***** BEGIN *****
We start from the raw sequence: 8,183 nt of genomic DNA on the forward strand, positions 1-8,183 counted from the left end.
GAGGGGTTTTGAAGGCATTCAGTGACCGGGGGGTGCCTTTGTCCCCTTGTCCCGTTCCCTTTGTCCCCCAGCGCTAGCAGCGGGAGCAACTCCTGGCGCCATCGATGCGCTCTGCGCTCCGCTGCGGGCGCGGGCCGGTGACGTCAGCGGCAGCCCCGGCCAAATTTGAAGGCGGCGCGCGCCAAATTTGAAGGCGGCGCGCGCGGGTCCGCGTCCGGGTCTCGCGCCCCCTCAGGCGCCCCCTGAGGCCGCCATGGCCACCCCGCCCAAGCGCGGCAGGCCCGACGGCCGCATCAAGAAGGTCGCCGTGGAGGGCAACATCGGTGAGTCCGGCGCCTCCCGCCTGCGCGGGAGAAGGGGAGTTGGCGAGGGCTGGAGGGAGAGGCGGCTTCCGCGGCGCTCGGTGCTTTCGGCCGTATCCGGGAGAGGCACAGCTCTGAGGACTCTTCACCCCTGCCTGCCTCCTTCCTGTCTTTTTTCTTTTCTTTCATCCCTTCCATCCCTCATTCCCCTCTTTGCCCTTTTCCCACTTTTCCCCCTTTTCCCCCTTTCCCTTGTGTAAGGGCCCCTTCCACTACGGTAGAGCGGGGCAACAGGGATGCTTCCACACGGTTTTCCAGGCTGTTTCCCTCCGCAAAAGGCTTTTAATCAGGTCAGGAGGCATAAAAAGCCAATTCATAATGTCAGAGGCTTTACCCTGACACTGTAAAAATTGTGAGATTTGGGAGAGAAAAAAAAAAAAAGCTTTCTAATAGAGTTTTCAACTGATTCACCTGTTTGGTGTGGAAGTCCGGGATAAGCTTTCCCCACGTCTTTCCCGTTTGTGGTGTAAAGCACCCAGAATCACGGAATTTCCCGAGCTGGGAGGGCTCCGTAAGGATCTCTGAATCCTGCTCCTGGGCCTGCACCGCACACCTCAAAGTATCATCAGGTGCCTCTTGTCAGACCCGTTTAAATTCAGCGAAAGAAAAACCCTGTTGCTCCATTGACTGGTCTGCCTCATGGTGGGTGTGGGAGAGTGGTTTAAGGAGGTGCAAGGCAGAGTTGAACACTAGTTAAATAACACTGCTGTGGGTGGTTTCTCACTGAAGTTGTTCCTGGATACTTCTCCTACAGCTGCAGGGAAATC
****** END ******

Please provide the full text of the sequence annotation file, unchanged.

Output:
We start from the raw sequence: 8,183 nt of genomic DNA on the forward strand, positions 1-8,183 counted from the left end.
GAGGGGTTTTGAAGGCATTCAGTGACCGGGGGGTGCCTTTGTCCCCTTGTCCCGTTCCCTTTGTCCCCCAGCGCTAGCAGCGGGAGCAACTCCTGGCGCCATCGATGCGCTCTGCGCTCCGCTGCGGGCGCGGGCCGGTGACGTCAGCGGCAGCCCCGGCCAAATTTGAAGGCGGCGCGCGCCAAATTTGAAGGCGGCGCGCGCGGGTCCGCGTCCGGGTCTCGCGCCCCCTCAGGCGCCCCCTGAGGCCGCCATGGCCACCCCGCCCAAGCGCGGCAGGCCCGACGGCCGCATCAAGAAGGTCGCCGTGGAGGGCAACATCGGTGAGTCCGGCGCCTCCCGCCTGCGCGGGAGAAGGGGAGTTGGCGAGGGCTGGAGGGAGAGGCGGCTTCCGCGGCGCTCGGTGCTTTCGGCCGTATCCGGGAGAGGCACAGCTCTGAGGACTCTTCACCCCTGCCTGCCTCCTTCCTGTCTTTTTTCTTTTCTTTCATCCCTTCCATCCCTCATTCCCCTCTTTGCCCTTTTCCCACTTTTCCCCCTTTTCCCCCTTTCCCTTGTGTAAGGGCCCCTTCCACTACGGTAGAGCGGGGCAACAGGGATGCTTCCACACGGTTTTCCAGGCTGTTTCCCTCCGCAAAAGGCTTTTAATCAGGTCAGGAGGCATAAAAAGCCAATTCATAATGTCAGAGGCTTTACCCTGACACTGTAAAAATTGTGAGATTTGGGAGAGAAAAAAAAAAAAAGCTTTCTAATAGAGTTTTCAACTGATTCACCTGTTTGGTGTGGAAGTCCGGGATAAGCTTTCCCCACGTCTTTCCCGTTTGTGGTGTAAAGCACCCAGAATCACGGAATTTCCCGAGCTGGGAGGGCTCCGTAAGGATCTCTGAATCCTGCTCCTGGGCCTGCACCGCACACCTCAAAGTATCATCAGGTGCCTCTTGTCAGACCCGTTTAAATTCAGCGAAAGAAAAACCCTGTTGCTCCATTGACTGGTCTGCCTCATGGTGGGTGTGGGAGAGTGGTTTAAGGAGGTGCAAGGCAGAGTTGAACACTAGTTAAATAACACTGCTGTGGGTGGTTTCTCACTGAAGTTGTTCCTGGATACTTCTCCTACAGCTGCAGGGAAATC